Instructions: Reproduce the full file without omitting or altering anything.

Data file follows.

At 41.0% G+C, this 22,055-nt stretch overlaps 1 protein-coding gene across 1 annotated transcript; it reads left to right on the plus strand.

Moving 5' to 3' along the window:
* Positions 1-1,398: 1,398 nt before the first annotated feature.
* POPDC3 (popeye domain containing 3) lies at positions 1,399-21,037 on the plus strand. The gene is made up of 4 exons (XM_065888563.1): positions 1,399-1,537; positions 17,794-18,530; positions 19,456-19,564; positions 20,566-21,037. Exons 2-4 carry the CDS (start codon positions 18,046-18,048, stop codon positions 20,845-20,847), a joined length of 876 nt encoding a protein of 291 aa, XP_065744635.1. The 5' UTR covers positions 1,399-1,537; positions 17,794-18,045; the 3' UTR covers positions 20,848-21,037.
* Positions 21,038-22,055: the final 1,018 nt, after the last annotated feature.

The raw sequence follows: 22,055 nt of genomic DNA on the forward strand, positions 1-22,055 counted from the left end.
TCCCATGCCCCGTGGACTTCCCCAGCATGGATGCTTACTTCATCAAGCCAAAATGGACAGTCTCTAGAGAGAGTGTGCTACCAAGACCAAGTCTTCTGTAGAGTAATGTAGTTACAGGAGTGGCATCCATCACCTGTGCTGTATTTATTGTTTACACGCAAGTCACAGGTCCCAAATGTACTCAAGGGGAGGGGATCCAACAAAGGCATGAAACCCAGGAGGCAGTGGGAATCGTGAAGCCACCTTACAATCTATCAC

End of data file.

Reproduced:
At 41.0% G+C, this 22,055-nt stretch overlaps 1 protein-coding gene across 1 annotated transcript; it reads left to right on the plus strand.

Moving 5' to 3' along the window:
* Positions 1-1,398: 1,398 nt before the first annotated feature.
* POPDC3 (popeye domain containing 3) lies at positions 1,399-21,037 on the plus strand. The gene is made up of 4 exons (XM_065888563.1): positions 1,399-1,537; positions 17,794-18,530; positions 19,456-19,564; positions 20,566-21,037. Exons 2-4 carry the CDS (start codon positions 18,046-18,048, stop codon positions 20,845-20,847), a joined length of 876 nt encoding a protein of 291 aa, XP_065744635.1. The 5' UTR covers positions 1,399-1,537; positions 17,794-18,045; the 3' UTR covers positions 20,848-21,037.
* Positions 21,038-22,055: the final 1,018 nt, after the last annotated feature.

The raw sequence follows: 22,055 nt of genomic DNA on the forward strand, positions 1-22,055 counted from the left end.
TCCCATGCCCCGTGGACTTCCCCAGCATGGATGCTTACTTCATCAAGCCAAAATGGACAGTCTCTAGAGAGAGTGTGCTACCAAGACCAAGTCTTCTGTAGAGTAATGTAGTTACAGGAGTGGCATCCATCACCTGTGCTGTATTTATTGTTTACACGCAAGTCACAGGTCCCAAATGTACTCAAGGGGAGGGGATCCAACAAAGGCATGAAACCCAGGAGGCAGTGGGAATCGTGAAGCCACCTTACAATCTATCAC